The Three Elements of Admissions and Why the Most Important is Also the Most Overlooked

In this podcast, Mike Spivey discusses the three elements of admissions, particularly focusing on the one that is both the most important and the least understood.

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Transcript:

Hi, this is Mike Spivey of the Spivey Consulting Group. I wanted to talk about what is, in some sense, the most basic part of admissions, not just law school admissions but admissions in general. College admissions, private school admissions, business school admissions — this is one of the few things that cuts through all avenues of being admitted — for that matter getting a job. But, there's three elements to it. You'll understand in a second why it seems so basic. The middle element, which is arguably the most important, is also the most often least understood. So let me get there.

There are three elements to your application. The first is your objective, your goal. Easy enough. I would imagine everyone understands that they give themselves their goal, their objective. Maybe in college admissions, sometimes you have a lot of input from parents and mentors. You're going to say, "What schools am I applying to, what schools I hope to get into, what are my dream schools?"

The third part — let me skip the nuanced part — the third part is the tactics. So, you give yourself the goals. The schools give you the tactics, essentially. They say, "Give us a personal statement." That's one of your tactics; write the best personal statement you can. "Give us a diversity statement if possible." Write the best one of those you can. "We're going to interview you." Do the best job you can. Et cetera. Resume, communication with the school, visits to the school — anything that involves what the school asks you to do is going to become your tactic. It's given to you. That's easy — everyone, or at least almost everyone, gets that.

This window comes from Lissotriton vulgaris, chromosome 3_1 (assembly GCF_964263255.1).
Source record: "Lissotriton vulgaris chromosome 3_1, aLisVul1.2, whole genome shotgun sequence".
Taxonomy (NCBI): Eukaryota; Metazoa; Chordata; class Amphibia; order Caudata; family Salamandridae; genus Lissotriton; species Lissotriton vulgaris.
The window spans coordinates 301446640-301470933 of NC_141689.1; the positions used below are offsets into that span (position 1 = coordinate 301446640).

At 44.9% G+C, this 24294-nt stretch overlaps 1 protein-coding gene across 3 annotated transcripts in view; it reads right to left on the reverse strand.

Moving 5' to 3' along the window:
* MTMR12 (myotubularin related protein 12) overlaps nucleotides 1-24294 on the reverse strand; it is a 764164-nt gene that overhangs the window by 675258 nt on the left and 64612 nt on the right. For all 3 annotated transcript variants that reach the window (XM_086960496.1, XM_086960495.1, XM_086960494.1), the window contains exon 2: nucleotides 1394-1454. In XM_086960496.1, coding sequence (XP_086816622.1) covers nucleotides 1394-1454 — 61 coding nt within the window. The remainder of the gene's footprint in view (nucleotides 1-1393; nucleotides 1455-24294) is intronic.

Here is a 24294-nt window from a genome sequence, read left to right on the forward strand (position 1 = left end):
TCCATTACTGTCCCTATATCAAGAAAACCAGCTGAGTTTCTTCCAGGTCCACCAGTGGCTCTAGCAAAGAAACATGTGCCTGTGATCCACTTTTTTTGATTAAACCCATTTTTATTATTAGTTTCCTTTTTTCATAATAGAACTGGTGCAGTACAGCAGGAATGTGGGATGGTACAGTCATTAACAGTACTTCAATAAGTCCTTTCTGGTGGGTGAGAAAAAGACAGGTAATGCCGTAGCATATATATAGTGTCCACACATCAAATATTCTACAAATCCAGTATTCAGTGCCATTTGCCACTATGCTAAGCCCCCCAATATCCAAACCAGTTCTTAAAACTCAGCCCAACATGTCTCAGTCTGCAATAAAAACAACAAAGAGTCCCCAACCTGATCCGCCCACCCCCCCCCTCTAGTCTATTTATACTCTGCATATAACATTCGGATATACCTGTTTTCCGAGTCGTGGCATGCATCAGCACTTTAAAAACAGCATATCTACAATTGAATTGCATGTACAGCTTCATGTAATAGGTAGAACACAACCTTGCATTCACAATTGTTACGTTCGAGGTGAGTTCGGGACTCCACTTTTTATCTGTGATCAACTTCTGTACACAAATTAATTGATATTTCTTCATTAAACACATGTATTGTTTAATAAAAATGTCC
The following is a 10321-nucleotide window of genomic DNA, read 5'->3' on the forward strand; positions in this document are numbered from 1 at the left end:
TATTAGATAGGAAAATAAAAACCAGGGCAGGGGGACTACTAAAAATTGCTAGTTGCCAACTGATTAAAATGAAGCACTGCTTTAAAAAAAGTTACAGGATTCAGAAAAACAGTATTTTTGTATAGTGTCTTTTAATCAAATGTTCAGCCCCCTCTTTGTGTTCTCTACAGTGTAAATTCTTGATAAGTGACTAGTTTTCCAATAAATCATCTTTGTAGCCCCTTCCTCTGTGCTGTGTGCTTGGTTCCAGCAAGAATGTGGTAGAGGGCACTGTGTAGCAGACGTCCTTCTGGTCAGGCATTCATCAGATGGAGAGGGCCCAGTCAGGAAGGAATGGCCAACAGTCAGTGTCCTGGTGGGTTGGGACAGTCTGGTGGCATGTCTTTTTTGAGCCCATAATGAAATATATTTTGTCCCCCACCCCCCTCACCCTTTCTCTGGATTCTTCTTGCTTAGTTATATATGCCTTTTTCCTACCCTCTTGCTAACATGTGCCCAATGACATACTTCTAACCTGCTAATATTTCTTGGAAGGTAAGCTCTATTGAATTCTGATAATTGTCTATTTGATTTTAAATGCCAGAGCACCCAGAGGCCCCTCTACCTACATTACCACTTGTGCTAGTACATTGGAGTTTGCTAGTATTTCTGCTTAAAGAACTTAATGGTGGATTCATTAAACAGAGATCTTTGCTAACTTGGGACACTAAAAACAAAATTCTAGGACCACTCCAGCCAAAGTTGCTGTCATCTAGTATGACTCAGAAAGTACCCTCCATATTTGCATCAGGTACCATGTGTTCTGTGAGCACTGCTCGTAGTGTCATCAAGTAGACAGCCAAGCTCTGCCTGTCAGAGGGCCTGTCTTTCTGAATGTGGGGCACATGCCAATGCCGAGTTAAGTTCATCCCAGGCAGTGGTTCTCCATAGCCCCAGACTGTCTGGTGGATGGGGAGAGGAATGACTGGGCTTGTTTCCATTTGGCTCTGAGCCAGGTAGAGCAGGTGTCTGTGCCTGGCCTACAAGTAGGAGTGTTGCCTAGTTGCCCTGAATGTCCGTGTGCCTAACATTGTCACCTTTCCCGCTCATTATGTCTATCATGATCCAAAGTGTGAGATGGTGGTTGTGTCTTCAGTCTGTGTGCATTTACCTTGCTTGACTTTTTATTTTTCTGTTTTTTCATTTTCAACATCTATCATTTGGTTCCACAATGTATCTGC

What is the middle part? The middle part is your strategy. And here's where people really, I think, struggle — understandably so; you've never been a dean of admissions, an admissions director, an admissions file reading committee member, a voting member of a committee.

So let me use a story. I'm stealing this from a longevity doctor at Stanford, Dr. Peter Attia. I heard him tell this story, but I'm also a fan of boxing, and I remember watching this numerous times in my life. Attia tells of the Muhammad Ali — hopefully that name might be familiar to a few people out there, one of the greatest boxers of all time — but in 1974, Ali was aging, and I think he had lost two fights in a row, and he was to fight George Foreman, an up-and-coming just complete annihilator, think Mike Tyson but maybe even more ferocious than Mike Tyson at the time. Foreman was a huge favorite. So Muhammad Ali was older, that's why he was on the decline in his boxing career, you know, favored to lose/predicted to lose astonishingly. So Ali, in his experience and wisdom, came up with a unique strategy. His strategy was two-fold: he was going to tire George Foreman — not the hardest or the first time anyone's ever come up with that strategy — and he was going to humiliate and frustrate George Foreman. Because what was the young Foreman at the time? A bully. How do you beat a bully? You humiliate and you frustrate them.

So the strategy led to the tactics. The tactics were two-fold. One was called a rope-a-dope, which means you lie back against the rope, put your hands up in defense, and you essentially let the bully pummel you. You know, most people wouldn't do this, but the bully's going to be exerting energy after energy. If you've ever boxed, and I have, there's nothing more tiring than throwing a lot fo punches. So they're going to land, but they're going to land with less force because you're lying back, and they're going to land against a guarded position. So that revolved around tiring out Foreman.